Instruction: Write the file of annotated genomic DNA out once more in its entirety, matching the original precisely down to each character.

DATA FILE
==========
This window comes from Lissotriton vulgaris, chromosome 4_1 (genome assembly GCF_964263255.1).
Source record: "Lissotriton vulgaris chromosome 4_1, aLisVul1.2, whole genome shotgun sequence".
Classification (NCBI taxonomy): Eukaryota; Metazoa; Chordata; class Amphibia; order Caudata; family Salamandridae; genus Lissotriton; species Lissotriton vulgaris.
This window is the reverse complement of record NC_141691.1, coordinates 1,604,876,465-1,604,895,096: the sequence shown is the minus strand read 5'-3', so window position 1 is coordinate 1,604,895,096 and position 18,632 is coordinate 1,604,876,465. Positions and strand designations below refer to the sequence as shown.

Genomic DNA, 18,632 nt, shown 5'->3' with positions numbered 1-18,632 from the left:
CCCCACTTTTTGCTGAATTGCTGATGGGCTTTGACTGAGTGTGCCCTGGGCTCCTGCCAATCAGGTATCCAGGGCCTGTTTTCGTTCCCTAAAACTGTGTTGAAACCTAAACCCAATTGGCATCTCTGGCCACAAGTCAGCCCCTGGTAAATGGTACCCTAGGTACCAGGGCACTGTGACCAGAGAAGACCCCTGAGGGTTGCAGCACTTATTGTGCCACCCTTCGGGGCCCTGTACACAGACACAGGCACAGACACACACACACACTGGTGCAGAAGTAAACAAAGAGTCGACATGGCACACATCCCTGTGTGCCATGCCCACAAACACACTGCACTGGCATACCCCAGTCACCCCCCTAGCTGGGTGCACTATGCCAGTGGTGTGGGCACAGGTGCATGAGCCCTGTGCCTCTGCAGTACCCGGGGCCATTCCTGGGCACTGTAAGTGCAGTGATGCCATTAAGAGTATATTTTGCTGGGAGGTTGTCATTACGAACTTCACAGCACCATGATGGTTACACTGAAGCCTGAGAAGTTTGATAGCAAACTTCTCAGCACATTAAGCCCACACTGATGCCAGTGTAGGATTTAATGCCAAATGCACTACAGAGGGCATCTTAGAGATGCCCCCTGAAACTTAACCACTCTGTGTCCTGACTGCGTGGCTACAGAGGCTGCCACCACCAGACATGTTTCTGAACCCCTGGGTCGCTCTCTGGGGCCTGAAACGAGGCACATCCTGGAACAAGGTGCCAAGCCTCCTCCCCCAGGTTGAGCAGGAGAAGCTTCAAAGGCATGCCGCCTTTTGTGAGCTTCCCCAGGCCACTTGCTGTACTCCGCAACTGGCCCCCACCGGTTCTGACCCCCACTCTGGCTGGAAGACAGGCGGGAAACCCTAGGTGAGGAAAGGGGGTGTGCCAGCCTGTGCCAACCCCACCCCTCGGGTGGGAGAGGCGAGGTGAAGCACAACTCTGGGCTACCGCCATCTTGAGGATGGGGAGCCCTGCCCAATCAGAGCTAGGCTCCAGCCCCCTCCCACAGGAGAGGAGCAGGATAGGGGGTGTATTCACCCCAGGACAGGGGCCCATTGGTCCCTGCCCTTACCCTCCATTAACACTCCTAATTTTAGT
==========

This window comes from Lissotriton vulgaris, chromosome 4_1 (genome assembly GCF_964263255.1).
Source record: "Lissotriton vulgaris chromosome 4_1, aLisVul1.2, whole genome shotgun sequence".
Classification (NCBI taxonomy): Eukaryota; Metazoa; Chordata; class Amphibia; order Caudata; family Salamandridae; genus Lissotriton; species Lissotriton vulgaris.
This window is the reverse complement of record NC_141691.1, coordinates 1,604,876,465-1,604,895,096: the sequence shown is the minus strand read 5'-3', so window position 1 is coordinate 1,604,895,096 and position 18,632 is coordinate 1,604,876,465. Positions and strand designations below refer to the sequence as shown.

Genomic DNA, 18,632 nt, shown 5'->3' with positions numbered 1-18,632 from the left:
CCCCACTTTTTGCTGAATTGCTGATGGGCTTTGACTGAGTGTGCCCTGGGCTCCTGCCAATCAGGTATCCAGGGCCTGTTTTCGTTCCCTAAAACTGTGTTGAAACCTAAACCCAATTGGCATCTCTGGCCACAAGTCAGCCCCTGGTAAATGGTACCCTAGGTACCAGGGCACTGTGACCAGAGAAGACCCCTGAGGGTTGCAGCACTTATTGTGCCACCCTTCGGGGCCCTGTACACAGACACAGGCACAGACACACACACACACTGGTGCAGAAGTAAACAAAGAGTCGACATGGCACACATCCCTGTGTGCCATGCCCACAAACACACTGCACTGGCATACCCCAGTCACCCCCCTAGCTGGGTGCACTATGCCAGTGGTGTGGGCACAGGTGCATGAGCCCTGTGCCTCTGCAGTACCCGGGGCCATTCCTGGGCACTGTAAGTGCAGTGATGCCATTAAGAGTATATTTTGCTGGGAGGTTGTCATTACGAACTTCACAGCACCATGATGGTTACACTGAAGCCTGAGAAGTTTGATAGCAAACTTCTCAGCACATTAAGCCCACACTGATGCCAGTGTAGGATTTAATGCCAAATGCACTACAGAGGGCATCTTAGAGATGCCCCCTGAAACTTAACCACTCTGTGTCCTGACTGCGTGGCTACAGAGGCTGCCACCACCAGACATGTTTCTGAACCCCTGGGTCGCTCTCTGGGGCCTGAAACGAGGCACATCCTGGAACAAGGTGCCAAGCCTCCTCCCCCAGGTTGAGCAGGAGAAGCTTCAAAGGCATGCCGCCTTTTGTGAGCTTCCCCAGGCCACTTGCTGTACTCCGCAACTGGCCCCCACCGGTTCTGACCCCCACTCTGGCTGGAAGACAGGCGGGAAACCCTAGGTGAGGAAAGGGGGTGTGCCAGCCTGTGCCAACCCCACCCCTCGGGTGGGAGAGGCGAGGTGAAGCACAACTCTGGGCTACCGCCATCTTGAGGATGGGGAGCCCTGCCCAATCAGAGCTAGGCTCCAGCCCCCTCCCACAGGAGAGGAGCAGGATAGGGGGTGTATTCACCCCAGGACAGGGGCCCATTGGTCCCTGCCCTTACCCTCCATTAACACTCCTAATTTTAGT